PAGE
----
Best of all, Lilah doesn’t take itself too seriously.  There are some good jokes here – particularly when Lilah is surprised (and sometimes irritated) to discover things that she learned by taking possession of the book.  I particularly like her horror at her pedantic speech on the number of stars in the sky.

Book of Lilah is written by former Pushing Daisies writer Jim Monaco (The second Daisies contributor to write for Kickstart so far), and you can see a little similarity to the show.  Not so much in terms of plot of approach, but just the fact that he creates a likeable character with a gift that they don’t quite understand, and then sets them loose in a world with its own rules.  The art comes from Javi Fernandez (who also drew Kickstart’s Hero Complex), and it’s really lovely.  The characters are appealing and the weird settings are really well-executed.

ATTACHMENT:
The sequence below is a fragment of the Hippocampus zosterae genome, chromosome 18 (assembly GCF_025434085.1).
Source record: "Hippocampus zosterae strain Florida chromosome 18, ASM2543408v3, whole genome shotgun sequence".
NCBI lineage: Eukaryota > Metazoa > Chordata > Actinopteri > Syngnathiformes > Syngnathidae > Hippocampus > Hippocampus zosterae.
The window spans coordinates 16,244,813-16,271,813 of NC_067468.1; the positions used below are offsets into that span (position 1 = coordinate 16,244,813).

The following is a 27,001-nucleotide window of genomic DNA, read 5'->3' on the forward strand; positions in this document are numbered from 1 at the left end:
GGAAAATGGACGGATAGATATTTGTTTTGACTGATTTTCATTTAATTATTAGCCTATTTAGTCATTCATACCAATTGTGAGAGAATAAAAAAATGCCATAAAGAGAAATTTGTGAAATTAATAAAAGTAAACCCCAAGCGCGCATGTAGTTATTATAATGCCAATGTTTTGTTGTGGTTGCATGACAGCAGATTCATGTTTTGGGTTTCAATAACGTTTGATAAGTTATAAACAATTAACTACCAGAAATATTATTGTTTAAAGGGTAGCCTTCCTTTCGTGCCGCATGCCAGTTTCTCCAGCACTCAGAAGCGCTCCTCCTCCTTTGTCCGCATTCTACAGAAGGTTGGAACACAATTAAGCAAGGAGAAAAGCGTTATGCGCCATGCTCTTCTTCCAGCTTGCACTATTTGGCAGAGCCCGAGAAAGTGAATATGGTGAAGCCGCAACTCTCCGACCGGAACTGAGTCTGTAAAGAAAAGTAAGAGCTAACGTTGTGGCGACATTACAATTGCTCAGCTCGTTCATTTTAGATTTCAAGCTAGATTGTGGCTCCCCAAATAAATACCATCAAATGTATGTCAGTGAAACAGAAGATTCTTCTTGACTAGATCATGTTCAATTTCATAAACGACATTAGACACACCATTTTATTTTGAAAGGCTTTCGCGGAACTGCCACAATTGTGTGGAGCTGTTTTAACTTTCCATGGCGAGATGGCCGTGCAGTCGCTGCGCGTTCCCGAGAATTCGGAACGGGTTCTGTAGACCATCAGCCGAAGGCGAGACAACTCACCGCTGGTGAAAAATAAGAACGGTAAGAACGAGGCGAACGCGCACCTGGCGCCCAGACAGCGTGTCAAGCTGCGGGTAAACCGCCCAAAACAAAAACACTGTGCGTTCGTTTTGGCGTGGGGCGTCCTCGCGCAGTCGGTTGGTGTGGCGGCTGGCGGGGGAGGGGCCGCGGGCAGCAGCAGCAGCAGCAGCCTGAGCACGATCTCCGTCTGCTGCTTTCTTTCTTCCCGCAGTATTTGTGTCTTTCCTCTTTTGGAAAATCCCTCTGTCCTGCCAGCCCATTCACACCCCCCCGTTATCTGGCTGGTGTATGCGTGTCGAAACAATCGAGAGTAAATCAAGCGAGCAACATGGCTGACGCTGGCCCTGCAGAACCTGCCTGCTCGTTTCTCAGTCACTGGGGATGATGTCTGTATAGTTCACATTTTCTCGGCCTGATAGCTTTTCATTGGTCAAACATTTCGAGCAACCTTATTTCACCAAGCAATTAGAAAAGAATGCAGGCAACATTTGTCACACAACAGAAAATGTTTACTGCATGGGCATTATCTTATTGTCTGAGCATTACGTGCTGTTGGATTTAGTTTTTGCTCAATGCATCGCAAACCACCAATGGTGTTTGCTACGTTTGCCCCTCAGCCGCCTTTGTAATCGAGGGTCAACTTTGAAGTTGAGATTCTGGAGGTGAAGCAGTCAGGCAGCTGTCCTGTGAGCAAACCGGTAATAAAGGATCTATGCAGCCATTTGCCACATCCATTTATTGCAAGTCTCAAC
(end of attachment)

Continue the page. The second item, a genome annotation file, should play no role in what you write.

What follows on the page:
It’s a fun read, and surprisingly dense – you’re getting a lot of story in here.  It’s an all-around quality book!

Ward 6 – This one had actually been specifically recommended to me back when Kickstart was putting out its first solicitations.  It’s a complex, twisted mindscrew.  The story focuses on five medical ward inmates.  They have no memories of their past, and when they start to achieve awareness, they are “reset” and have to start over as blank slates.